The recent package of new laws that aim to restrict the activities of gangs of motorcycle riders in Queensland has received wide media coverage throughout Australia and drawn attention to the long-running debate about whether or not mandatory minimum sentences are effective in reducing anti-social behaviour.
This package is generally referred to as the ''anti-bikie laws'' and includes bans on gatherings of members of proscribed gangs, even in their own clubhouses, prohibitions against the wearing of club colours in licensed venues, bans on working in tattoo parlours, and bans on recruiting new members. Gang members will face mandatory minimum sentences for assaulting police officers and for possession or trafficking in firearms or drugs. In some circumstances, they could be sentenced to 15 years in a maximum security jail.
Queensland is not the only Australian jurisdiction to resort to mandatory imprisonment. Examples can be found in the Northern Territory (for murder, rape and all offences involving violence), Western Australia (for repeat adult and juvenile offenders convicted of residential burglary), NSW (for the murder of a police officer) and the Commonwealth (for people smuggling).
Some of these examples are in direct contradiction of the central recommendation of the Royal Commission into Aboriginal Deaths in Custody, which was that sentences of imprisonment should only be imposed after all other options have been considered. This is especially true in the Northern Territory where imprisonment seems to be the first, rather than the last, option.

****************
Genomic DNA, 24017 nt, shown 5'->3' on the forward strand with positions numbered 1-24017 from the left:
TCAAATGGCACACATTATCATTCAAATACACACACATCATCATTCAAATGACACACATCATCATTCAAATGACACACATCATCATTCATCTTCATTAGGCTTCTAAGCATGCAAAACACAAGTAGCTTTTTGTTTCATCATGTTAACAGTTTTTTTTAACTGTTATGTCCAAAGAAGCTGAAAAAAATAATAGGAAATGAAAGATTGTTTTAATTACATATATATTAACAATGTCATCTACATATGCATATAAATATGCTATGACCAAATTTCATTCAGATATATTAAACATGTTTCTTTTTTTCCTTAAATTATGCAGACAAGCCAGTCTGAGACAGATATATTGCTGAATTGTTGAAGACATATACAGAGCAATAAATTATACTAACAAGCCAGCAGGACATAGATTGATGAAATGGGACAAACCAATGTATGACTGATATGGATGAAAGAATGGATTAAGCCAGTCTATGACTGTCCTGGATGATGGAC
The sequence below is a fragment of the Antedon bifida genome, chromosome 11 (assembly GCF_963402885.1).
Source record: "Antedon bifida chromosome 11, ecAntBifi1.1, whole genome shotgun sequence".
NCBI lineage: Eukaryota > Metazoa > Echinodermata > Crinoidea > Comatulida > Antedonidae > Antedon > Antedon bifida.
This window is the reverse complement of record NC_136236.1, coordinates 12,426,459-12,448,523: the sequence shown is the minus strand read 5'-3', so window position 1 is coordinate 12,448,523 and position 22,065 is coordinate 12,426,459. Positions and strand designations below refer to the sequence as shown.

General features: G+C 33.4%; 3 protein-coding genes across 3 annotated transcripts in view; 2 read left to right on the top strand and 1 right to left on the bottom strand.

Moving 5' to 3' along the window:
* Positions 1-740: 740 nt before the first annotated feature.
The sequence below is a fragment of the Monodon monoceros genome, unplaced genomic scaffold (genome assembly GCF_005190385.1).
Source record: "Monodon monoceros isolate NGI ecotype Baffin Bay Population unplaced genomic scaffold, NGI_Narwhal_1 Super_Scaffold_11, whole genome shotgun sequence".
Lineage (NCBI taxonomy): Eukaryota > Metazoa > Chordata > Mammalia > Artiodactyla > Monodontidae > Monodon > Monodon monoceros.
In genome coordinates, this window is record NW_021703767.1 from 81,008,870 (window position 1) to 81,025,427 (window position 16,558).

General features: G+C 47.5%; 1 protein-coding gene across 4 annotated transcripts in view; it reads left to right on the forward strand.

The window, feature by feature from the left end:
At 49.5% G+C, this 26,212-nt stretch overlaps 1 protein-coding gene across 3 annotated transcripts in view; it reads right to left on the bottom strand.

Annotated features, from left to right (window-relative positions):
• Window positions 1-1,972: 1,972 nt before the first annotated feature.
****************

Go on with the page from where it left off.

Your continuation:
It is possible that further legislation of this type could emerge from the Commonwealth as the Prime Minister, Tony Abbott, has apparently expressed his support for the new legislation in Queensland and hinted that a national approach to criminal motorcycle gangs could be appropriate.
It is remarkable that the extension of mandatory minimum sentencing is being considered in Australia, at exactly the same time as the US is actively moving in the opposite direction. Until recently nearly 1 per cent of all adults were behind bars at any time in federal penitentiaries, state prisons or county jails. It is now being widely recognised that one of the reasons for the extremely high imprisonment rate in America was the application of mandatory sentencing, often based on the slogan ''three strikes and you're out''.
This type of legislation has resulted in numerous cases of absurdly harsh penalties being imposed on relatively low-level offenders, such as impoverished vagrants stealing items of food for a third time and consequently being sentenced to life imprisonment. Sentences such as this are now starting to be seen as unacceptable in any civilised society, as well as being extremely expensive and not effective in reducing crime.
For these reasons it seems quite likely that within the next year or two we will learn about wide-ranging legislation in the US, initially at the federal level, that will significantly curtail the use of mandatory minimum sentencing in that country.